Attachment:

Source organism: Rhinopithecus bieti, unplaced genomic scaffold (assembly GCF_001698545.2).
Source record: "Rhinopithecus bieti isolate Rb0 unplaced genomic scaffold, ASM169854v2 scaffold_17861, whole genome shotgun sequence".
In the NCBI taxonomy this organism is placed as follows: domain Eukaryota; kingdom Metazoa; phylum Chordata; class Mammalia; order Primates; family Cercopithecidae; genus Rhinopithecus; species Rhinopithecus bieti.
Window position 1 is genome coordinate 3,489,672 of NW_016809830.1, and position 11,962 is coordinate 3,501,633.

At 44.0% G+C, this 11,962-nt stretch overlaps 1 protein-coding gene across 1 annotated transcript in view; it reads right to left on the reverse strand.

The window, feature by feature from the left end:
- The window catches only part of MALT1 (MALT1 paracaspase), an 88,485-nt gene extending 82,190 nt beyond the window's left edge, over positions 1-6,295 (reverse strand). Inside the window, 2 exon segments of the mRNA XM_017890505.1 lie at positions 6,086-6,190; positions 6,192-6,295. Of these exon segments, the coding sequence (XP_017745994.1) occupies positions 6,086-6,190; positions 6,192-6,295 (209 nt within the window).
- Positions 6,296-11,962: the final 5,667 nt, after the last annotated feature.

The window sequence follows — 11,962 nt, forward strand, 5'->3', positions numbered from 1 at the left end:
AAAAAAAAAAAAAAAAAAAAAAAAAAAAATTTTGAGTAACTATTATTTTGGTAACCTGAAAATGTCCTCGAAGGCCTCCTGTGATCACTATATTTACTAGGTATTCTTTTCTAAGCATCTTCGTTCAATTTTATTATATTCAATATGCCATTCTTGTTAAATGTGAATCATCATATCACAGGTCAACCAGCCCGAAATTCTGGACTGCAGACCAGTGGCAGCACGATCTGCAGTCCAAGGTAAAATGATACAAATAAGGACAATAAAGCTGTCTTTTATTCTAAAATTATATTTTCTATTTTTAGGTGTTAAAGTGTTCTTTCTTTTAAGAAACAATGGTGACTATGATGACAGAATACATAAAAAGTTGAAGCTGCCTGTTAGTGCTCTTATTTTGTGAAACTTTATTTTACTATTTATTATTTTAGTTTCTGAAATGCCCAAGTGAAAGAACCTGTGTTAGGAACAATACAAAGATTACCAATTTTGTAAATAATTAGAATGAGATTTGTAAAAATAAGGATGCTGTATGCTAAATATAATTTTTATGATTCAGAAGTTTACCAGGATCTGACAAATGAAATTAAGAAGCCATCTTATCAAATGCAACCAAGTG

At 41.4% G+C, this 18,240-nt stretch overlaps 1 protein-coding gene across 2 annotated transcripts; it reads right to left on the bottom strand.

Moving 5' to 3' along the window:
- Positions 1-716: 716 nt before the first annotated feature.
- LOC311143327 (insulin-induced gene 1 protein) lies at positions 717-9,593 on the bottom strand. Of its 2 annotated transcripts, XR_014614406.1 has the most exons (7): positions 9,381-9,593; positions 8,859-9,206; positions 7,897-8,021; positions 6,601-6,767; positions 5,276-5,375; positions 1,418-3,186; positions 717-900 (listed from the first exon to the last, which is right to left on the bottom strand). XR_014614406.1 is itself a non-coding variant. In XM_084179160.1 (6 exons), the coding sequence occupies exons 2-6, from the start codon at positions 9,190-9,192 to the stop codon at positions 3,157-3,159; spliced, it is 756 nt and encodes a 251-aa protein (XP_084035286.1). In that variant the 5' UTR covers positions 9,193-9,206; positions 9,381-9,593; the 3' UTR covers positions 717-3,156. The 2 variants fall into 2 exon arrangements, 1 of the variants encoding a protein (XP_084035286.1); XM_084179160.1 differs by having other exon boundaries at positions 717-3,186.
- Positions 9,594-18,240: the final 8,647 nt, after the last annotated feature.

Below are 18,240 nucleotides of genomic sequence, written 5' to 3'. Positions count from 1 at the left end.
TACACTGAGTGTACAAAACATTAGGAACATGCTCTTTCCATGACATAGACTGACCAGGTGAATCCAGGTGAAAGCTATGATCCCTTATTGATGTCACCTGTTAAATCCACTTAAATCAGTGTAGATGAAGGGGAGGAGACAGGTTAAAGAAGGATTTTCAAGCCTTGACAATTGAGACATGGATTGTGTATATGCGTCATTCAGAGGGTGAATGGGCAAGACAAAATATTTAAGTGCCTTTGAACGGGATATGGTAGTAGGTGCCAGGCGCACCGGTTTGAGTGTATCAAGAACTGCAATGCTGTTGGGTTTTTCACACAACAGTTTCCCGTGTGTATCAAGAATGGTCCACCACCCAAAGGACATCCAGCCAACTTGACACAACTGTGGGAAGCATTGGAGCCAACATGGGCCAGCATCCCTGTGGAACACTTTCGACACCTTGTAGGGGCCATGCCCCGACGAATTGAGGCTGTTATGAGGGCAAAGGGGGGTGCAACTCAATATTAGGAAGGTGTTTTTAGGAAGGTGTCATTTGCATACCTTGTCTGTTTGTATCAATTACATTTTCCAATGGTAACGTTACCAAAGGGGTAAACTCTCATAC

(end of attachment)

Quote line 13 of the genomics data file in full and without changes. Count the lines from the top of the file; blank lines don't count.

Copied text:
- Positions 1-716: 716 nt before the first annotated feature.